Texas Gov. Rick Perry is running for president, a spokesman confirmed Thursday, a move certain to shake up the race for the U.S. Republican nomination much to the delight of conservatives looking for a candidate to embrace.
Perry spokesman Mark Miner said the governor would make his intentions known on Saturday while visiting South Carolina and New Hampshire just as most of his presidential rivals compete in a test vote in Iowa.
Official word of Perry's entrance into the race came just hours before eight candidates, including Republican front-runner Mitt Romney, were to appear on stage during a nationally televised debate.
It wasn't much of a surprise. The longest-serving governor in Texas history has flirted with a presidential run since spring and has spent the past few months courting Republicans in early voting states and laying the groundwork for a campaign. He met privately with potential donors from California to New York and gave rabble-rousing speeches to party faithful, casting himself as a fiscally responsible social conservative.
His intentions became even clearer over the past few days when officials disclosed that he would visit an important trio of states, a campaign-like schedule timed to overshadow the debate and the Iowa straw poll and, perhaps, wreak havoc on a field led by Romney.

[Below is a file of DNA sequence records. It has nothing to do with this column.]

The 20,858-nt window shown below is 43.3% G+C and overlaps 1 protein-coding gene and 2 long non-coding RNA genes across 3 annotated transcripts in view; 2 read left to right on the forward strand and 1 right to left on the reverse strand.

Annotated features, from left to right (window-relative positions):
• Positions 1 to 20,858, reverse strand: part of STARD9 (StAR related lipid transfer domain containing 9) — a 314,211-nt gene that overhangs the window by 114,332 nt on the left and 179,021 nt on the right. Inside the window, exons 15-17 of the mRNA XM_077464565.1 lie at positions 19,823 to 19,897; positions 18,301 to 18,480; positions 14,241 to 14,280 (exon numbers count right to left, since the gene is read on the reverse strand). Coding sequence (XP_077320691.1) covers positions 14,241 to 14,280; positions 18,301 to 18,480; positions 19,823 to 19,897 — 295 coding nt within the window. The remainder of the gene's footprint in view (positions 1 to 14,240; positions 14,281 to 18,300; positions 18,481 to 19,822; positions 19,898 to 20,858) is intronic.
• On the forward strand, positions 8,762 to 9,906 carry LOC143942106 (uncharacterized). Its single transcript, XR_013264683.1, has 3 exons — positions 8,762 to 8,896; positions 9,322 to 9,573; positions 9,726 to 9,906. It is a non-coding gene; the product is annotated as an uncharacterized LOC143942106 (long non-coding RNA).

Unlike others in the race, Perry has credibility with the at-times warring camps of the primary electorate. The pro-business tax-cutter who has presided over Texas's recent economic growth also is a devout social conservative with deep ties to some of the nation's evangelical leaders and Christians who dominate the pivotal Iowa caucuses.
But Perry also has never run a national campaign before, and it's unclear whether his Texas swagger and contemplation of state secession will sit well with Republican primary voters outside his state.
Also an open question is whether he can raise the money necessary to mount a strong campaign against those who have been in the race for months or more.